Demographic research on the impact of population change on economic growth in Vietnam pushes for improved productivity to counterbalance the influence of the aging population.
Vietnam is now in a period known as the ‘golden population structure’, which means that for every two or more people working, there is one dependent person. At the same time, the country has one of the fastest aging speeds compared with other nations in the region.
According to statistics from a study unveiled in Hanoi on November 23, people in the 25-53 age bracket will annually contribute to economic surpluses from 2012-2040, as their income is higher than consumption costs, while others under 22 or above 53 caused increasing deficits. In 2012, citizens older than 53 recorded a deficit of more than US$9.32 billion, which is expected to triple in 2040.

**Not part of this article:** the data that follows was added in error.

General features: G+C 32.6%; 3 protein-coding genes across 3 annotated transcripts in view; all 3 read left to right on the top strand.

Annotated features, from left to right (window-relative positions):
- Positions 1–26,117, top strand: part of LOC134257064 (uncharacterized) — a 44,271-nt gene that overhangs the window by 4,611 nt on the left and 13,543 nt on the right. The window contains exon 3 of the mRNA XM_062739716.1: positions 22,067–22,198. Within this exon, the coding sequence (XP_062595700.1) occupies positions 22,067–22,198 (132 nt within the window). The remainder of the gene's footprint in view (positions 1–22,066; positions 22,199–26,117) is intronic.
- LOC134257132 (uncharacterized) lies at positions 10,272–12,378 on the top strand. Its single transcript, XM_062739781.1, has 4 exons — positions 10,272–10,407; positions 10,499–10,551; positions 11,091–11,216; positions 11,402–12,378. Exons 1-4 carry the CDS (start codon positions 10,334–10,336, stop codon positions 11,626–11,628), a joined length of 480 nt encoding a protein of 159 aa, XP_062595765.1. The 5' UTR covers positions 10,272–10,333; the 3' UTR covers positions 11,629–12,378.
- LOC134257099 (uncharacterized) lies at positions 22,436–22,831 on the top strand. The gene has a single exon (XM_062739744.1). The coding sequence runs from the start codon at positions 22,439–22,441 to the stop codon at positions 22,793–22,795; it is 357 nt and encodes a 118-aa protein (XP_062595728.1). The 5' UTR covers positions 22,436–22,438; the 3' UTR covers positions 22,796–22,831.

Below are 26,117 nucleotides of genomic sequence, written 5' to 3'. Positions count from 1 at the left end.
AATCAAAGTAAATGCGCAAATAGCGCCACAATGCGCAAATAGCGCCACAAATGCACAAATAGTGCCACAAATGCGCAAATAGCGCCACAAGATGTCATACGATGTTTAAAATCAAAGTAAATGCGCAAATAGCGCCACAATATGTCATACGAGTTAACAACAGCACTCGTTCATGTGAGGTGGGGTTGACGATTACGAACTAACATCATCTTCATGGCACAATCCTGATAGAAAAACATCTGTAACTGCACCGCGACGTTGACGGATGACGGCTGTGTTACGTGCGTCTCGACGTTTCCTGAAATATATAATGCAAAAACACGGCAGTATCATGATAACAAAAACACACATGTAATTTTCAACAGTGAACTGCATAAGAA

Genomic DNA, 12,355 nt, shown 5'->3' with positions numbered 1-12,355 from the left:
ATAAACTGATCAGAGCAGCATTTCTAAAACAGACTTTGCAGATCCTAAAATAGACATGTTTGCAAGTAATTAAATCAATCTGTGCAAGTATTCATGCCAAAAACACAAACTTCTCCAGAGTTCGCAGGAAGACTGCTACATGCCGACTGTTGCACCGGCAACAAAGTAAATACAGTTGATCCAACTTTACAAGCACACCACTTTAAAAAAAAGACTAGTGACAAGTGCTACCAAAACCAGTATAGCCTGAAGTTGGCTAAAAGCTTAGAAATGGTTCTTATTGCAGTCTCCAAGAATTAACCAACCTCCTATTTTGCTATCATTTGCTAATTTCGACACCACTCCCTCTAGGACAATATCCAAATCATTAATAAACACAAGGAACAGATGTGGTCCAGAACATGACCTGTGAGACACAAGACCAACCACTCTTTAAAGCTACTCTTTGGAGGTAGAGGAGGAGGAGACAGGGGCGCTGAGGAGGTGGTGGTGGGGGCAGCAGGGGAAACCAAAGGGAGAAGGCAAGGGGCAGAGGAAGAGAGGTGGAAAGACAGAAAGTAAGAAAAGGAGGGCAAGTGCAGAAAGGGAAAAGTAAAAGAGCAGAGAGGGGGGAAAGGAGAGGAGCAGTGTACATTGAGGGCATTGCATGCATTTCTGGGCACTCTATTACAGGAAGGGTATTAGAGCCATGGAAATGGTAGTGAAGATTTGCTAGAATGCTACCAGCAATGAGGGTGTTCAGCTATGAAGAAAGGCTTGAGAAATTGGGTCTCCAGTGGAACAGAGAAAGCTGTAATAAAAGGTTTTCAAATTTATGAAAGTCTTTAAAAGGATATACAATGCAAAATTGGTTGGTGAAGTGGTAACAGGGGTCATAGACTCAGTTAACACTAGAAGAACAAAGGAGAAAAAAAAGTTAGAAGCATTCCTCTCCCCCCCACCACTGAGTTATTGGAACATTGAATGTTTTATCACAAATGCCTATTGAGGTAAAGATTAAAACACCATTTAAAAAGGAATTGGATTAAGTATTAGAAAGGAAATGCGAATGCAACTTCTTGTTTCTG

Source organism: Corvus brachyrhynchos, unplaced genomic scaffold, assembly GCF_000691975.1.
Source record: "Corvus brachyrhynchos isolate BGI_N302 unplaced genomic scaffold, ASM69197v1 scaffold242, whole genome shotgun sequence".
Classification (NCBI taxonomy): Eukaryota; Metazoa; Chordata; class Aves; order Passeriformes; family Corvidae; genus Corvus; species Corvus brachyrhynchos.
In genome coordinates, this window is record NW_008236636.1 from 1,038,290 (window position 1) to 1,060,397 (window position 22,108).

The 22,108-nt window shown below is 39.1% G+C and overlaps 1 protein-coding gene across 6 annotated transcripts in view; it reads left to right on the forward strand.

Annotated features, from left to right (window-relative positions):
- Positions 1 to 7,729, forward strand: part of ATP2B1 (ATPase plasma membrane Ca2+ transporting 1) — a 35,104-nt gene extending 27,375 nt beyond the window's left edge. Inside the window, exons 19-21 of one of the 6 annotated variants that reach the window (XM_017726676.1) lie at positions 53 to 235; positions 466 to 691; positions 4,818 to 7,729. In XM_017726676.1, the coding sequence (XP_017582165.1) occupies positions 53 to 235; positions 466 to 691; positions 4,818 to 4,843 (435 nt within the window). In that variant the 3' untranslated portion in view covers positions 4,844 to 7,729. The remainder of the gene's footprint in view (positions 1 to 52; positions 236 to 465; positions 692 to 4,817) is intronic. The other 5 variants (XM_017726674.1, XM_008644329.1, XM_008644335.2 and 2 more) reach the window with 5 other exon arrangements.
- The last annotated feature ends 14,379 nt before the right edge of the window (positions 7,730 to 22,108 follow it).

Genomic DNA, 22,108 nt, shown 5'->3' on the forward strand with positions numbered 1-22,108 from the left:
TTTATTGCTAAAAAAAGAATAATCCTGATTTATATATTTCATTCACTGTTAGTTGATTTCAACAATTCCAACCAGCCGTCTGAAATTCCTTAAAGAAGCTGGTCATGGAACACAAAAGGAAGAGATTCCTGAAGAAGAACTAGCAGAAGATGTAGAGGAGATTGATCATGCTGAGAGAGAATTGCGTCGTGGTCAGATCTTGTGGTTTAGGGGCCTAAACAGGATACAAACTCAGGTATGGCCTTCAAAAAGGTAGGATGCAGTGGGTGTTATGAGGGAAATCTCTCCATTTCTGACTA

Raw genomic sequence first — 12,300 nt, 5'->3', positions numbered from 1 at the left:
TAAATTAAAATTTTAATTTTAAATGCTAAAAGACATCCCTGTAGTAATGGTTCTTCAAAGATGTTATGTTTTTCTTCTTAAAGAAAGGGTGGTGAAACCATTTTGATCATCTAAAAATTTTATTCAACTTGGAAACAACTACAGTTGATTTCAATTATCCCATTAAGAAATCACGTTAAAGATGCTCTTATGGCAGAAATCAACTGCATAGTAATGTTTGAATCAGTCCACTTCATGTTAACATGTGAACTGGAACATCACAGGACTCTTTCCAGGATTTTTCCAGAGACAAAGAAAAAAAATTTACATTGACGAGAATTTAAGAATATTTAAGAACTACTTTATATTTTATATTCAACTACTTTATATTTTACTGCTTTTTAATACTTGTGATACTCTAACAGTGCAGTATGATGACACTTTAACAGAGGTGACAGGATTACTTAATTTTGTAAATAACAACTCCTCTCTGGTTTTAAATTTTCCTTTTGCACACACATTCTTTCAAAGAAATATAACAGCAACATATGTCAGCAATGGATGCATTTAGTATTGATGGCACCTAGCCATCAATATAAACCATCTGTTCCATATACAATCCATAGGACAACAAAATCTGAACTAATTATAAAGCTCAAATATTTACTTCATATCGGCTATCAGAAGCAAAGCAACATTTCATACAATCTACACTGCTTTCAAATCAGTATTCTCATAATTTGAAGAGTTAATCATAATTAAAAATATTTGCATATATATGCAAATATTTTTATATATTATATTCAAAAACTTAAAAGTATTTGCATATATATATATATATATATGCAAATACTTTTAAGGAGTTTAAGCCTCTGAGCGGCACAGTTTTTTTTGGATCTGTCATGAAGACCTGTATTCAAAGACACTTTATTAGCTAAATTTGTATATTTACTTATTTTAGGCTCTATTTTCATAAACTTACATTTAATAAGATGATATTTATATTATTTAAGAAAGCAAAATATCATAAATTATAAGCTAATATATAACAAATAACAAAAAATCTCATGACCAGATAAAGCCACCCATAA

Thus, the national economy will be affected if the working-age group (15 to 64 years old) does not generate more wealth.
Associate Professor Giang Thanh Long, leader of the research team, proposed boosting productivity among young labourers, devising policies to utilise the working capacity of senior citizens and improving the health care system.
Ritsu Nacken, Acting Representative of the UN Population Fund (UNFPA) in Vietnam, underscored capitalising on the golden stage.
Associate Professor Do Van Thanh, Deputy Director of the National Centre for Socio-Economic Information and Forecasting, recommended focusing on developing key sectors and providing labour market information in longer terms of up to 20 years.
This would help elevate overall vocational quality across the nation, Thanh said.